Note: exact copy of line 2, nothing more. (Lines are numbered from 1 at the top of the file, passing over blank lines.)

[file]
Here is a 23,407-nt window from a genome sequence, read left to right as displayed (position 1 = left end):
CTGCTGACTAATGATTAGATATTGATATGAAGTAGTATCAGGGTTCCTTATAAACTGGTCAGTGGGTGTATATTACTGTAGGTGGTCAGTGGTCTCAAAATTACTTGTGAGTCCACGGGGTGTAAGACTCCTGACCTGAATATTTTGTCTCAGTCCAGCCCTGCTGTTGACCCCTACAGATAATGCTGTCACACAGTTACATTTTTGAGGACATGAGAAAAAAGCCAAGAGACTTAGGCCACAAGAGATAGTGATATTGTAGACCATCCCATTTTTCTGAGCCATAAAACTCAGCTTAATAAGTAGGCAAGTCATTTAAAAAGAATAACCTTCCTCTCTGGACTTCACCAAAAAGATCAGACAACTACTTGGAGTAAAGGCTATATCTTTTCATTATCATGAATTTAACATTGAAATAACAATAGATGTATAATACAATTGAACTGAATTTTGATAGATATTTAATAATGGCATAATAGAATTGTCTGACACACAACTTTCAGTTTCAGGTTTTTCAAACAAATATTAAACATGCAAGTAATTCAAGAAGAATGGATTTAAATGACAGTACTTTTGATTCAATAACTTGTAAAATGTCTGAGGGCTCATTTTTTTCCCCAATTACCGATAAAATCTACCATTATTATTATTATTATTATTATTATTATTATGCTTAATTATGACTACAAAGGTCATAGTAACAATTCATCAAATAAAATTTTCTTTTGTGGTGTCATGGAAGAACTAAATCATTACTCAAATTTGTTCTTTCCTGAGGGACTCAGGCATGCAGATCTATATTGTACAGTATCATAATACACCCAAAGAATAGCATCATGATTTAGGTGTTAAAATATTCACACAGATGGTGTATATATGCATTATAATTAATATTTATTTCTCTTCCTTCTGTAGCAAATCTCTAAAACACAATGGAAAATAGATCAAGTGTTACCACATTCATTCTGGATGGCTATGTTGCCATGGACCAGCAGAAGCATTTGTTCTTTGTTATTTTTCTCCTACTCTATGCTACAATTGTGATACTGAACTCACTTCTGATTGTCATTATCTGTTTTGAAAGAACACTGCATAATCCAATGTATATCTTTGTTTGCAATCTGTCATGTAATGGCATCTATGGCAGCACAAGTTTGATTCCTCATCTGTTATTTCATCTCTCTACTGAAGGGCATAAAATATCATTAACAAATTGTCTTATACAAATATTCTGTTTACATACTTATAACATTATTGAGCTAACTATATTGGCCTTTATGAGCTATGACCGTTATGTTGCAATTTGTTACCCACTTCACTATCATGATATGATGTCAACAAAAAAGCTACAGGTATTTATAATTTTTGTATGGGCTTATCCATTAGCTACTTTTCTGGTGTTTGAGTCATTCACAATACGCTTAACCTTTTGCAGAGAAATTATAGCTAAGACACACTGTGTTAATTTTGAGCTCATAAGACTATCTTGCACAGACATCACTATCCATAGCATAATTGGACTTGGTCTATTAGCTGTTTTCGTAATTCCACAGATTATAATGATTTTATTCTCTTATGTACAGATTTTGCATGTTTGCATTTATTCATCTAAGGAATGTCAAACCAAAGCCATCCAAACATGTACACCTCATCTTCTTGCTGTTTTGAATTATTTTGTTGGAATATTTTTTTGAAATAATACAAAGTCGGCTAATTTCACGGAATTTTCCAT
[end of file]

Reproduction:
CTGCTGACTAATGATTAGATATTGATATGAAGTAGTATCAGGGTTCCTTATAAACTGGTCAGTGGGTGTATATTACTGTAGGTGGTCAGTGGTCTCAAAATTACTTGTGAGTCCACGGGGTGTAAGACTCCTGACCTGAATATTTTGTCTCAGTCCAGCCCTGCTGTTGACCCCTACAGATAATGCTGTCACACAGTTACATTTTTGAGGACATGAGAAAAAAGCCAAGAGACTTAGGCCACAAGAGATAGTGATATTGTAGACCATCCCATTTTTCTGAGCCATAAAACTCAGCTTAATAAGTAGGCAAGTCATTTAAAAAGAATAACCTTCCTCTCTGGACTTCACCAAAAAGATCAGACAACTACTTGGAGTAAAGGCTATATCTTTTCATTATCATGAATTTAACATTGAAATAACAATAGATGTATAATACAATTGAACTGAATTTTGATAGATATTTAATAATGGCATAATAGAATTGTCTGACACACAACTTTCAGTTTCAGGTTTTTCAAACAAATATTAAACATGCAAGTAATTCAAGAAGAATGGATTTAAATGACAGTACTTTTGATTCAATAACTTGTAAAATGTCTGAGGGCTCATTTTTTTCCCCAATTACCGATAAAATCTACCATTATTATTATTATTATTATTATTATTATTATGCTTAATTATGACTACAAAGGTCATAGTAACAATTCATCAAATAAAATTTTCTTTTGTGGTGTCATGGAAGAACTAAATCATTACTCAAATTTGTTCTTTCCTGAGGGACTCAGGCATGCAGATCTATATTGTACAGTATCATAATACACCCAAAGAATAGCATCATGATTTAGGTGTTAAAATATTCACACAGATGGTGTATATATGCATTATAATTAATATTTATTTCTCTTCCTTCTGTAGCAAATCTCTAAAACACAATGGAAAATAGATCAAGTGTTACCACATTCATTCTGGATGGCTATGTTGCCATGGACCAGCAGAAGCATTTGTTCTTTGTTATTTTTCTCCTACTCTATGCTACAATTGTGATACTGAACTCACTTCTGATTGTCATTATCTGTTTTGAAAGAACACTGCATAATCCAATGTATATCTTTGTTTGCAATCTGTCATGTAATGGCATCTATGGCAGCACAAGTTTGATTCCTCATCTGTTATTTCATCTCTCTACTGAAGGGCATAAAATATCATTAACAAATTGTCTTATACAAATATTCTGTTTACATACTTATAACATTATTGAGCTAACTATATTGGCCTTTATGAGCTATGACCGTTATGTTGCAATTTGTTACCCACTTCACTATCATGATATGATGTCAACAAAAAAGCTACAGGTATTTATAATTTTTGTATGGGCTTATCCATTAGCTACTTTTCTGGTGTTTGAGTCATTCACAATACGCTTAACCTTTTGCAGAGAAATTATAGCTAAGACACACTGTGTTAATTTTGAGCTCATAAGACTATCTTGCACAGACATCACTATCCATAGCATAATTGGACTTGGTCTATTAGCTGTTTTCGTAATTCCACAGATTATAATGATTTTATTCTCTTATGTACAGATTTTGCATGTTTGCATTTATTCATCTAAGGAATGTCAAACCAAAGCCATCCAAACATGTACACCTCATCTTCTTGCTGTTTTGAATTATTTTGTTGGAATATTTTTTTGAAATAATACAAAGTCGGCTAATTTCACGGAATTTTCCAT